I was drawn to Baker’s work because typically when I see linear ironwork, it’s forged. Though it may not be immediately obvious to the untrained eye, Baker’s piece is cast. In fact, she goes so far as to leave some of the casting material on the finished piece, which will eventually cause it to rust. As with Pezzano’s work, I enjoy the didactic quality of this – subtly showing the viewer how it was made. But I also love Baker’s boldness in this choice. Anyone in the metals community – including the authors of the 2017 book CAST: Art and Objects, Jen Townsend and Renée Zettle-Sterling – will tell you that casting has a stigma in the metals community. It’s something like, “Those who can’t fabricate or forge, cast.” But what Townsend and Zettle-Sterling champion in their book and what I see Baker expressing with her work, is that any process that leads to a desired outcome is valid, and that we need to challenge these biases within our disciplines in order to open up doors for expression, whether it’s putting beads on a piece of jewelry or acrylic paint on ceramics.

This leads me to the final piece I’ll speak about: Jenny Reed’s Feast Week. For me, Reed’s frenzied, raw aesthetic pushes craft’s boundaries exactly where they need to be pushed. She gives us something between a ceramic object or collection of objects, a painting with basic 2-point perspective, a wall-mounted relief sculpture, and an Americana cultural diptych. She rejects traditions of precise handwork, consistency between 2D and 3D representation, symmetry, order, and surface treatment. She embraces messiness and the mundane. I love the promise this piece surely keeps to shock a craft traditionalist to believe it would be included in a craft exhibition, and to shock someone in the “Fine Art” field to believe it was made by a ceramicist.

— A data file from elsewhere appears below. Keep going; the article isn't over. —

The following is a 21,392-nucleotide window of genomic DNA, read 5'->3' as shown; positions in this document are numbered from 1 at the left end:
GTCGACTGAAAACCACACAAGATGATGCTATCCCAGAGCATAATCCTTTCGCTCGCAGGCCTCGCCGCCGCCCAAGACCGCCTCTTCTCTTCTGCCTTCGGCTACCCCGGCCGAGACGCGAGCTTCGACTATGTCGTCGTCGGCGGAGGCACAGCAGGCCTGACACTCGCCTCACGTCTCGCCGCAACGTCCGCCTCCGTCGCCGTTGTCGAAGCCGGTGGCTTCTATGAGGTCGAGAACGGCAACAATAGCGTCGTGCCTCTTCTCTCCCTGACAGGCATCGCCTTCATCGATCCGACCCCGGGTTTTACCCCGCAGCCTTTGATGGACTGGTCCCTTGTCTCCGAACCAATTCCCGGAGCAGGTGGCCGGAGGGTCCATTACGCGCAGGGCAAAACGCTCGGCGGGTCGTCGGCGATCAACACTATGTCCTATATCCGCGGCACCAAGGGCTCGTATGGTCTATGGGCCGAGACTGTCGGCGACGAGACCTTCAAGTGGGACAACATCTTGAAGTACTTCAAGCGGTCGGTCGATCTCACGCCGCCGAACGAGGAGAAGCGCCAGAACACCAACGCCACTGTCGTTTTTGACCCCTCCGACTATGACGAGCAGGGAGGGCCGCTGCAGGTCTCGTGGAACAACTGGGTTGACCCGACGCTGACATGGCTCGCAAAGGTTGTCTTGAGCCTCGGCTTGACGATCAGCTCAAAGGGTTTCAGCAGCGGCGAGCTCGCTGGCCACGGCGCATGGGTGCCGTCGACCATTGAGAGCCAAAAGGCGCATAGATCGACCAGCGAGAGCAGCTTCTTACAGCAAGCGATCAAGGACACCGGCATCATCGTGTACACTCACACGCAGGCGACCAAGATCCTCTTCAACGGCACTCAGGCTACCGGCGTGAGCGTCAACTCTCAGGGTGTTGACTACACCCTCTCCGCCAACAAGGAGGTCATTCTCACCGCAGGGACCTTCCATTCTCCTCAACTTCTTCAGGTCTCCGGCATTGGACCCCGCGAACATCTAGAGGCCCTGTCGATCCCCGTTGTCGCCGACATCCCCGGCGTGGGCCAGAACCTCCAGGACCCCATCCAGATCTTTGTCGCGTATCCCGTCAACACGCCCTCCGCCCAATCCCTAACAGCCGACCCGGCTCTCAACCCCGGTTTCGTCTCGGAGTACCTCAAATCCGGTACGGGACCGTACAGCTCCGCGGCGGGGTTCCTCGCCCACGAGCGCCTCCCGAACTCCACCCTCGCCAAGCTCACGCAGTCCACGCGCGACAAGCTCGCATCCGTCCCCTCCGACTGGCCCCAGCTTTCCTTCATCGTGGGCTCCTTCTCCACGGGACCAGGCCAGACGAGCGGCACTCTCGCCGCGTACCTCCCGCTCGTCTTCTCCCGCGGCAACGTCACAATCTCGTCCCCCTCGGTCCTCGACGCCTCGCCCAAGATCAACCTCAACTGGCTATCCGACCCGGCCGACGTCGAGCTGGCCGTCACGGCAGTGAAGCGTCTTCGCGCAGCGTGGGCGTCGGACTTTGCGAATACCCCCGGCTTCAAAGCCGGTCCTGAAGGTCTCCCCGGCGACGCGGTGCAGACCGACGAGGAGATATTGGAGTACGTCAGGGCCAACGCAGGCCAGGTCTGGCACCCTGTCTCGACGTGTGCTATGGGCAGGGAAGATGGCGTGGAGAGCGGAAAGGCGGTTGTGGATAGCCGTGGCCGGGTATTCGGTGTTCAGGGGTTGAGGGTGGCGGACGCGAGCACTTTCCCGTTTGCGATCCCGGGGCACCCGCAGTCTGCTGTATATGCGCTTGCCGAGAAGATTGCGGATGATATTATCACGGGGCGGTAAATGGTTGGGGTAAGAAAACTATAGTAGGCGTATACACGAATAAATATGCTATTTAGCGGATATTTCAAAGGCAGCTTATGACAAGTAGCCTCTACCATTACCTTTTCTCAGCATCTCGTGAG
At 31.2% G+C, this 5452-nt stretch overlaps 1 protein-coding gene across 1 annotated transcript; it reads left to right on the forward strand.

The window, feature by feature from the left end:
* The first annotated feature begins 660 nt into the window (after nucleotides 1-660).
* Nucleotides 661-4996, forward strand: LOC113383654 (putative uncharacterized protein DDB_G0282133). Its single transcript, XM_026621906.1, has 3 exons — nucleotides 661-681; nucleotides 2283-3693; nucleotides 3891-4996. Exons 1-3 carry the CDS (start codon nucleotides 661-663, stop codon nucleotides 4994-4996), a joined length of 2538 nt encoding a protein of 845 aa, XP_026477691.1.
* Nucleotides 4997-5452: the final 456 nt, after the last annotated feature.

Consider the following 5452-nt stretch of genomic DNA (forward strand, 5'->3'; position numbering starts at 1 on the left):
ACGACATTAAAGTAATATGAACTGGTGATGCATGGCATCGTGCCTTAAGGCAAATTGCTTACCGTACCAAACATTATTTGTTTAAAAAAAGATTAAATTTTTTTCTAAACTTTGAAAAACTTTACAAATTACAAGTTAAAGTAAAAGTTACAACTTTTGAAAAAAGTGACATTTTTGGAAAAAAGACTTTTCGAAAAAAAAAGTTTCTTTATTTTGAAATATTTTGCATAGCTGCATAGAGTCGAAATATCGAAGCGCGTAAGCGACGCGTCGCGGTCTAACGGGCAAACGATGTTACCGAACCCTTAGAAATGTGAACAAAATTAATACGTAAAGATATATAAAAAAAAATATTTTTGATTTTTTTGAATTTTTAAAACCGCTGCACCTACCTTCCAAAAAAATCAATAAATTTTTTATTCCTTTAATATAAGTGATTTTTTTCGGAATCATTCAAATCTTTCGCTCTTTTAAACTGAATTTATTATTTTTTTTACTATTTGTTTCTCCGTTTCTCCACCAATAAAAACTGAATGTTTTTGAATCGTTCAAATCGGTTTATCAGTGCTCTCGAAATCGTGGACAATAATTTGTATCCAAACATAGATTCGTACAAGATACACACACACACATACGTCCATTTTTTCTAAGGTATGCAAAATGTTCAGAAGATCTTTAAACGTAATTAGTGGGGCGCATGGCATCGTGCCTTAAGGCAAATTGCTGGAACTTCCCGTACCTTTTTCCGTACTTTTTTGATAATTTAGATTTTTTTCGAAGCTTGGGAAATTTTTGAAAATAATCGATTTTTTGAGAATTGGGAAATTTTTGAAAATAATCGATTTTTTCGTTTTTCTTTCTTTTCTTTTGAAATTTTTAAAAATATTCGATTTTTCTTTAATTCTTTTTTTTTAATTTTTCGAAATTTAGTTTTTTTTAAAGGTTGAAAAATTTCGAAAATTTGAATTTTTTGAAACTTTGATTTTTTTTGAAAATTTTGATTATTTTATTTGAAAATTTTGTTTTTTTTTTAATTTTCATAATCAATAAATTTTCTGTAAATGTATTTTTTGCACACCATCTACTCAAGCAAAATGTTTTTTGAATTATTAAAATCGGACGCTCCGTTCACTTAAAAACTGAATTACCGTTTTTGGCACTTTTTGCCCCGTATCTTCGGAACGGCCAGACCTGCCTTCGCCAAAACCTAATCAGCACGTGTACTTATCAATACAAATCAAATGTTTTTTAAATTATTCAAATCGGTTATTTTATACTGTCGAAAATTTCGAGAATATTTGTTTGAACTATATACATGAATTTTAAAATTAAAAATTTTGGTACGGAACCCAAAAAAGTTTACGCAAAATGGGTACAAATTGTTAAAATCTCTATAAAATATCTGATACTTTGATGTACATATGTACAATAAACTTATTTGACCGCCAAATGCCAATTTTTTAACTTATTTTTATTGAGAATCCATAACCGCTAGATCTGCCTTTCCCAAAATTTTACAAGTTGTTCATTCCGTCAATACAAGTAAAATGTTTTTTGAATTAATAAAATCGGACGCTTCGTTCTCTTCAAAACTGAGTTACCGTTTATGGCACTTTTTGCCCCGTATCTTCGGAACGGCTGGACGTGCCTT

I believe it is through blurring lines in this way that we grow as a field, provide access to new and exciting voices, and reach ever-diversifying audiences. The more we expand and question our boundaries, bring craftwork into the Art mainstream, and bring the Art mainstream into craft, the stronger we all become. This isn’t at all to say that we reject tradition or skill or craft, but that there’s room for it all, and it can exist on a spectrum instead of contained inside separate boxes.